Of course, with the secrecy surrounding these “events,” it’s hard to get visibility beyond a few months’ time. So consider this a quick preview into what to look forward to in the first several months of 2015. (If you missed the “best of” list from 2014, click here.)
Spider-Verse Conclusion and Aftermath
Although it seems as if it’s been going on forever already, the Spider-Verse finds every version of Spider-Man/Woman/Monkey (no, that’s not a joke) is in the fight for their lives against the evil Morlun and his family, the Inheritors. To date, more than 30 Spider-Beings have perished (RIP Vampire Spider-Man, Cyborg Spider-Man and, of course, Hostess Twinkies Cakes Advertisement Spider-Man).
The series, which started out strong, is primarily contained in the pages of “Amazing Spider-Man.” In true Marvel fashion, it’s branched out substantially to include several new titles. While not a bad thing in and of itself, the story recently has been more about setting up these other side series than telling a single, cohesive story. Many of the spin-off stories are limited series, but the publisher is going to try its luck again with permanent Spider-Woman and Spider-Gwen titles.
The Spider-Verse will conclude in February.
In addition to being the most anticipated movie of the year, Star Wars is about to become the best-selling comic of the millennium (falcon). On Jan. 14, readers and collectors are going to snatch more than 1 million copies of the new “Star Wars” #1.
Written by Jason Arron, the mastermind behind the brilliant “Thor: God of Thunder” and the so-so “Original Sin,” this new Star Wars title (as well as its two companion series “Darth Vader” and “Princess Leia”) fill in the gaps between film episodes IV and V. While there have been many attempts at Star Wars comics in the past, Disney/Marvel promises this new version is officially part of the Star Wars canon. In other words, it actually happened this way. Here’s hoping it’s better than the movie prequels.
Rounding out Marvel’s big event slate is a new version of Secret Wars. Little is known about the mid-year project, but the company has been heavily teasing it for months. The limited series takes its name from the mid-80s limited series, which kidnapped most of the well-known heroes and villains and transported them to a newly created Battleworld, where good was forced to fight evil for the ultimate prize.
The series was one of the first cross-series events, and featured the Avengers, the Fantastic Four, the X-Men and several independent heroes. It also introduced us to the infamous black Spidey suit and the all-powerful Beyonder, who would return to plague the Marvel universe in a follow-up series and several additional issues. It looks as though the 2015 version will pit our spandex-clad good guys against previous versions of themselves.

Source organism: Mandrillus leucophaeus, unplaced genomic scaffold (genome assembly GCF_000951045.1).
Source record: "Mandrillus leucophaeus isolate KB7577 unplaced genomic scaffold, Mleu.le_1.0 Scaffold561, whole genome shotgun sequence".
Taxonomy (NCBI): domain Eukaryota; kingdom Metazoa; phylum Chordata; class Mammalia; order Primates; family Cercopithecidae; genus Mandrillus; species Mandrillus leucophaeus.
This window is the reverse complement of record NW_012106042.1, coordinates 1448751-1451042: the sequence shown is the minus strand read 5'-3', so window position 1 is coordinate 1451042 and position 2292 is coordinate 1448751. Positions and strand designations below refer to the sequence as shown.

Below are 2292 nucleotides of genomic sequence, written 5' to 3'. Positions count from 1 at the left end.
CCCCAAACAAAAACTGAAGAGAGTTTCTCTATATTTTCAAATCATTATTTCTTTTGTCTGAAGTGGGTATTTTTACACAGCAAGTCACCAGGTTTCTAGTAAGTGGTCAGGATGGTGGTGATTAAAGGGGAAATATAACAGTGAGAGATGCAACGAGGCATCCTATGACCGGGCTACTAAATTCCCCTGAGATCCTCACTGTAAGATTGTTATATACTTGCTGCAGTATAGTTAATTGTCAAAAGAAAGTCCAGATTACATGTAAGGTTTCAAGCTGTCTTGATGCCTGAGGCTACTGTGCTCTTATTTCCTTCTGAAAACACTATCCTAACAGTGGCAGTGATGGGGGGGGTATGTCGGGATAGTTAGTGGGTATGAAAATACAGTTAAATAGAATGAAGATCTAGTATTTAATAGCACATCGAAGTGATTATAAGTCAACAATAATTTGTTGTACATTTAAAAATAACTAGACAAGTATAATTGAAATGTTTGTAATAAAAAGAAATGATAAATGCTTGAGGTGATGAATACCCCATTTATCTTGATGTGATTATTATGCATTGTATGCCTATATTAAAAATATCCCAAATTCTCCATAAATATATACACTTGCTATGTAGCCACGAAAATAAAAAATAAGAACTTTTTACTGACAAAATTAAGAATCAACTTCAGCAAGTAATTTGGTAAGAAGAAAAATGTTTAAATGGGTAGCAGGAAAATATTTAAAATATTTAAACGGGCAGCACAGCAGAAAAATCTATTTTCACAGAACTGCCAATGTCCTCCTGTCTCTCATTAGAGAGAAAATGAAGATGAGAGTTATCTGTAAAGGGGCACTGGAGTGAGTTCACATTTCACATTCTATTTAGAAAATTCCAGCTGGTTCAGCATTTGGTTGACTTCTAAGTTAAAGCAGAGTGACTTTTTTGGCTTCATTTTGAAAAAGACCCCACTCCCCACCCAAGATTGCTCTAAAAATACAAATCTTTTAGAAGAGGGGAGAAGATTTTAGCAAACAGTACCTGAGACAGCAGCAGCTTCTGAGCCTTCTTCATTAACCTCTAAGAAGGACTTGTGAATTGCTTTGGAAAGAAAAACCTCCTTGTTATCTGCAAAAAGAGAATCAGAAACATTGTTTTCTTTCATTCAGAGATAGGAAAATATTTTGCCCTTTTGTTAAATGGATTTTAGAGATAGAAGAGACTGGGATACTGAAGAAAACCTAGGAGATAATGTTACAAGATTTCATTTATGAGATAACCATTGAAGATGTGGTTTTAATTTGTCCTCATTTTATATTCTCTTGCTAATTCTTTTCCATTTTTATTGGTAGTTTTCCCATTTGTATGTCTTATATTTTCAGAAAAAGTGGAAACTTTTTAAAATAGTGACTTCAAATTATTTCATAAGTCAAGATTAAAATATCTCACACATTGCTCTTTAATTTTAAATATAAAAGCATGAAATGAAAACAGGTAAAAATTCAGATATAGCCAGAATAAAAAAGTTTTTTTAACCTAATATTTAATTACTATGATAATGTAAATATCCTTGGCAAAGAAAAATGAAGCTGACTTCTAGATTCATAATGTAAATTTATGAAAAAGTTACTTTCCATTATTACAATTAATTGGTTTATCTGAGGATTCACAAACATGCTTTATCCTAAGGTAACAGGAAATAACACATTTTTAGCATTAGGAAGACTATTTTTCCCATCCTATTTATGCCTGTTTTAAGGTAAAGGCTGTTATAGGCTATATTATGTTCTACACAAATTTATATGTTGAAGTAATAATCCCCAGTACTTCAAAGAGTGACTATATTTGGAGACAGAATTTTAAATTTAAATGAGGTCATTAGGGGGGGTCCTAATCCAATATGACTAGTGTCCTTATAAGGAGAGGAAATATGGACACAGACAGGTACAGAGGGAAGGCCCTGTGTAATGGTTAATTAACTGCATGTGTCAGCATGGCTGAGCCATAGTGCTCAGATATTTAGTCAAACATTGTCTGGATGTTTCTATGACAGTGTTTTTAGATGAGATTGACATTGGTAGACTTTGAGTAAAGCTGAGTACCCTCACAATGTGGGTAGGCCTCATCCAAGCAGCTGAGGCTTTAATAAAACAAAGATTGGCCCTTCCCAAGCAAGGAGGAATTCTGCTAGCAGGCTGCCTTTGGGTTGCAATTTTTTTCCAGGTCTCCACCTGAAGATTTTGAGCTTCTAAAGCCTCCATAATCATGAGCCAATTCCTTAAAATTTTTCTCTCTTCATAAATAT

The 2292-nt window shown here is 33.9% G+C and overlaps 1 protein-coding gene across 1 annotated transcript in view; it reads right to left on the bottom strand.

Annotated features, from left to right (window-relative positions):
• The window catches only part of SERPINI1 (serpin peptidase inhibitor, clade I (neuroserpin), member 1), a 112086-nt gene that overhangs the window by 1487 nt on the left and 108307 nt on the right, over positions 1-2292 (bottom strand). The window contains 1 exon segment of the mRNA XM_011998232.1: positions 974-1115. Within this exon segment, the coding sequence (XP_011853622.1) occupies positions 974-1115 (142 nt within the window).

Since DC rebooted its entire universe as part of its New 52 in 2011, readers have questioned which past events are part of the official history. Did Doomsday kill Superman? Did Bane break Batman’s back? When did Robin get rid of the pixie shoes?
Those questions should be answered beginning in April as part of the big DC event, Convergence, in which Brainiac releases cities from throughout the DC multiverse that he has collected and forces them to interact with each other. While it’s a smart marketing move, it’s based in sheer pragmatism. DC is moving headquarters from New York City to Burbank, so the publisher will put all of its other titles on hiatus for two months while it makes the move. When they return, they’ll have to deal with the aftermath of Convergence.
Fight Club 2
With the Star Wars comic license heading to Marvel this year, Dark Horse has a considerable hole to fill. Its intriguing strategy working with Chuck Palahniuk to create a comic book sequel to “Fight Club,” the amazing novel and David Fincher film. The 10-part series, which will kick off May 2 as part of Free Comic Book Day, revisits the memorable characters of our unnamed narrator, his now-wife, Marla, their son and the mysterious Tyler Durden. Palahnuik’s latest works have been monumentally disappointing, so hopefully he’ll find his mojo again by revisiting his debut novel.
The Dying and the Dead
Writer Jonathan Hickman is an enigma to me. Some of his work, like “The Nightly News,” is poignant and spot on. Yet this is the same author who has taken the various Avengers titles in a direction that has left me scratching my head. Still, I have high hopes for this January release, which, as you might imagine, focuses on death. I’m told you should think about Indiana Jones for old people (which, come to think of it, was pretty much the plot from the last Indiana Jones movie …).
There’s a lot more to be excited for – or fearful of – in the coming months. What happens when the newly resurrected Robin discovers he has super powers? What will the Marvel universe look like without the Fantastic Four’s monthly escapades? Who is the mysterious female Thor?
Stay tuned, true believers!
DID YOU KNOW: The upcoming “Fight Club” graphic novel will be set 10 years after the events in the original book, published in 1996.